This construction of core generally follows that described by the assignee of the present invention in the publication or trade material identified as "Data Section 7 133", directed to a portable cable, identified by the registered trademark "Securityflex" as Type G-GC. The cable described in the publication or trade material includes a core and an outer jacket which, as the outer jacket 20 of the present cable, is formed of a heavy duty insulative material, such as a lead-cured neoprene or chloro-sulfonated polyethylene (CSP) elastomeric polymer, such as that sold under the tradename Hypalon by the du Pont Company. These materials are well known and in the preferred embodiment, the jacket 20 is formed of Hypalon. The jacket, further, may be formed either as a single or double extruded layer, the layers being separated by a web (not shown) of rayon or nylon, for example. Hypalon has been found to provide satisfactory resistance to abrasion, compression and wear, among other considerations which are paramount in the utilization of the cable in mining environments, and this material is preferred.

The core of the present invention, however, differs from the construction of core described in the publication or trade material discussed immediately above. To this end, the ground wire 12 of the core is surrounded by a covering or bedding jacket 16. The jacket which may be extruded or otherwise disposed above the ground wire may be formed of an ethylenepropylene (EP) blend material, Hypalon or other thermosetting polymeric material, such as polypropylene including conductive medium, such as carbon black or the equivalent interspersed uniformly therein in an amount of about 20-30 percent by weight. The covering 16, thus, is semiconductive and together with the extruded layer of semi-conducting material to be described in more particular fashion functions to reduce hazard of shock, and consequent danger to life and property by providing a circuit path from the power conductors to ground in the event of damage to the cable, or penetration of the cable by tools, and so forth. The cable overall is of a flattened, substantially elliptical shape and offers maximum resistance to damage as a result of a crushing force imparted by mining equipment, for example.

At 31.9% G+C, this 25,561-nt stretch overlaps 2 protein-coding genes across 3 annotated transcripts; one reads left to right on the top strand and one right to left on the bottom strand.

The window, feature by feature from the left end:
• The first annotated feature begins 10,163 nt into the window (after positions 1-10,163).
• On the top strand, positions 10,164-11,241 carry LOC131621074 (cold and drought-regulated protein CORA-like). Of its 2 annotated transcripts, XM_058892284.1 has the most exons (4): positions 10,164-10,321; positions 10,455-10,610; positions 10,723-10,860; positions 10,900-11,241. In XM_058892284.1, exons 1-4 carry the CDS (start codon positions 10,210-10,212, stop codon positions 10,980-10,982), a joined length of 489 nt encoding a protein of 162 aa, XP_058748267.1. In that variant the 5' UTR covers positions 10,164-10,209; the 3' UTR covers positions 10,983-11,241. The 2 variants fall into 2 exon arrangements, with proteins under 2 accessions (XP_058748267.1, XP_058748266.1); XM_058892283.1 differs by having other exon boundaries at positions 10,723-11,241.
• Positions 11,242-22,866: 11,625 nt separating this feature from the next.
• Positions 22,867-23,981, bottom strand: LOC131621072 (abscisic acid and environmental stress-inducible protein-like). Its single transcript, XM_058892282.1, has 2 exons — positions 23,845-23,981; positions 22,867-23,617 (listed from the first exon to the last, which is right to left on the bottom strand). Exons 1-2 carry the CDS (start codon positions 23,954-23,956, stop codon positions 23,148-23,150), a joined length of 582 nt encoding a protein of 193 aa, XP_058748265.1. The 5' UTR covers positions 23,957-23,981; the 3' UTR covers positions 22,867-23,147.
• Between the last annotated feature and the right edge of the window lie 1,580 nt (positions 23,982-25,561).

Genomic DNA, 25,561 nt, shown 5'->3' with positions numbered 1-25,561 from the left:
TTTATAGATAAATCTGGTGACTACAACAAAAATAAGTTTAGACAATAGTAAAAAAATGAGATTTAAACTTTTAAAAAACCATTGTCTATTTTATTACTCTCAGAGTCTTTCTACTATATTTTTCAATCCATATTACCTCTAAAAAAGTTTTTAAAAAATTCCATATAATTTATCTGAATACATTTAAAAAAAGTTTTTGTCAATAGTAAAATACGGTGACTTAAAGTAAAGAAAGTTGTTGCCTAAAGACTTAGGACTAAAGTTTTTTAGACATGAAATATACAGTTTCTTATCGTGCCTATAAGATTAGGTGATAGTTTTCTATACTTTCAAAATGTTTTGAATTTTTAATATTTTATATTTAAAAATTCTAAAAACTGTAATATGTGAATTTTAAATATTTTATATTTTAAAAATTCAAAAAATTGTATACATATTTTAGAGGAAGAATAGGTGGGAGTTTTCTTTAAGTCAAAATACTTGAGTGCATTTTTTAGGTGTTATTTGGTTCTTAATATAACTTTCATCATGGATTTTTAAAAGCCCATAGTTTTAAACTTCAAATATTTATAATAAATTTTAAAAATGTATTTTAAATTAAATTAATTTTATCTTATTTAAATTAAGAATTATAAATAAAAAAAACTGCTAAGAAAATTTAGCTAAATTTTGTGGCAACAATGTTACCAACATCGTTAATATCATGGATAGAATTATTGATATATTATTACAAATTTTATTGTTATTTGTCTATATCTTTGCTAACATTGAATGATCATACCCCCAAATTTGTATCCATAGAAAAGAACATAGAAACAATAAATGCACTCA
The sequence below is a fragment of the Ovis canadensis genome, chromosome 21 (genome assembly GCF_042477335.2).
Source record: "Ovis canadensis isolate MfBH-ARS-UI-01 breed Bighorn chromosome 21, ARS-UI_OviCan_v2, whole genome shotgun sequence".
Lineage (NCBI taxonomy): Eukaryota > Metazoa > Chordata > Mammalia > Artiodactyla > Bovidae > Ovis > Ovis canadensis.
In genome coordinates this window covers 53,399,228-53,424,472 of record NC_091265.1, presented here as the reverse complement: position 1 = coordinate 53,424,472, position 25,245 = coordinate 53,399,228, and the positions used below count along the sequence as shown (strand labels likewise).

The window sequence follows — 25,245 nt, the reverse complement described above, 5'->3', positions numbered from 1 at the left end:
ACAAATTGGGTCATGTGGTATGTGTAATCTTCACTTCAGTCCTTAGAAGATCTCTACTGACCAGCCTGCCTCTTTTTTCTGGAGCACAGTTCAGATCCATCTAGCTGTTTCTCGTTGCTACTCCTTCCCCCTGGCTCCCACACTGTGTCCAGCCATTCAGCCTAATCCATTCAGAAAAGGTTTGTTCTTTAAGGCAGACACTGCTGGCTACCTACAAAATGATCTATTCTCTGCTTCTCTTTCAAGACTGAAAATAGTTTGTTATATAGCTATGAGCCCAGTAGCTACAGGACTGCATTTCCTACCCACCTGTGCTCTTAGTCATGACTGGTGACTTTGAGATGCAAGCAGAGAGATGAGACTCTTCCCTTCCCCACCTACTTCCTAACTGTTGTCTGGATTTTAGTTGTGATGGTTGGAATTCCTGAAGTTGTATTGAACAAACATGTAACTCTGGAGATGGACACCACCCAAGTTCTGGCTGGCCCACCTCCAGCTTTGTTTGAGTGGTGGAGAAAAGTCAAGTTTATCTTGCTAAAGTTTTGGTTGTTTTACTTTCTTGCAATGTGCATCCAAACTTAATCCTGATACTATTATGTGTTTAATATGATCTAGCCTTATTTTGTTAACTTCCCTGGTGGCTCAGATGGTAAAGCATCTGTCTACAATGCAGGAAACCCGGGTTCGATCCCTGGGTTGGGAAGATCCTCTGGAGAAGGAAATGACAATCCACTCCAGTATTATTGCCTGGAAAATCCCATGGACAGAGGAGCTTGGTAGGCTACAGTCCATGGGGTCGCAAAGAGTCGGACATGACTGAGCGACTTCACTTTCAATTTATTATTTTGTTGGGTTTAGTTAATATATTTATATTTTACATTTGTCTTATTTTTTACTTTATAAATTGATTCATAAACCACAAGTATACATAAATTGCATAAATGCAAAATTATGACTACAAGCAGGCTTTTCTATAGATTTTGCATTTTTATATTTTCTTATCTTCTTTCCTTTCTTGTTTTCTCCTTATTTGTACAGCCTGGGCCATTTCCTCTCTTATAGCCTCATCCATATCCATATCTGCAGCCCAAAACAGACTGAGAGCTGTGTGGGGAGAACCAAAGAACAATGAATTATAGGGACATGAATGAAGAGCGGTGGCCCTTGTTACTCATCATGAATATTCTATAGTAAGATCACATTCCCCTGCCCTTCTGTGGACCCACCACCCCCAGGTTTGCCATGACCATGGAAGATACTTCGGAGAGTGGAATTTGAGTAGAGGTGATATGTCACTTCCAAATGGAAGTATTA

Referring to FIG. 1, the layer of semi-conducting material provides a shielding layer 30. The shielding layer of the form of the invention of FIG. 1, as well as the other forms of the invention to be described, may be formed of EP blend material including an interspersed conductive medium as previously discussed. Further, the shielding layer may be extruded directly over or otherwise formed about the core 10. Preferably, the shielding layer is extruded directly over the core. A web 31 of nylon or other reinforcing material as may be commonly used in the industry is wrapped helically about the shielding layer.

FIG. 2 illustrates a further form of shielding layer 30a. This shielding layer similarly carries a web 31, similar to that of FIG. 1 and a carrier 32 of shield wires. The carrier is both wrapped about and in contact along the shielding layer.

FIG. 3 illustrates a further form of shielding layer 30b. In this form of the invention, a cotton/copper braided shield 33 is both wrapped about and in contact along the shielding layer.

FIG. 4 illustrates another form of shielding layer 30c. In this form of the invention a wire serve 34 is both wrapped about and in contact along the shielding layer. The lay of the wire serve preferably is perpendicular to the longitudinal axis of the core 10, illustrated by the directional line 35.

By way of illustration, not in a limiting sense, the following will describe several workable forms of the invention:

______________________________________CABLE      FIG. 1   FIG. 2    FIG. 3 FIG. 4______________________________________Coreconductor  #6 3/C   same      same   samecheck      #8       same      same   same(insulated as setout in description)ground     #8       same      same   same(flat covered with 20 mils, semi-conductive material,major OP height of insulated conductor)Shielding Layer(semi-conductivematerial)Thickness  75 Mils   45 Mils   30 Mils                                 45 MilsOuter Jacket(Hypalon)Thickness  80 Mils  110 Mils  125 Mils                                110 Mils______________________________________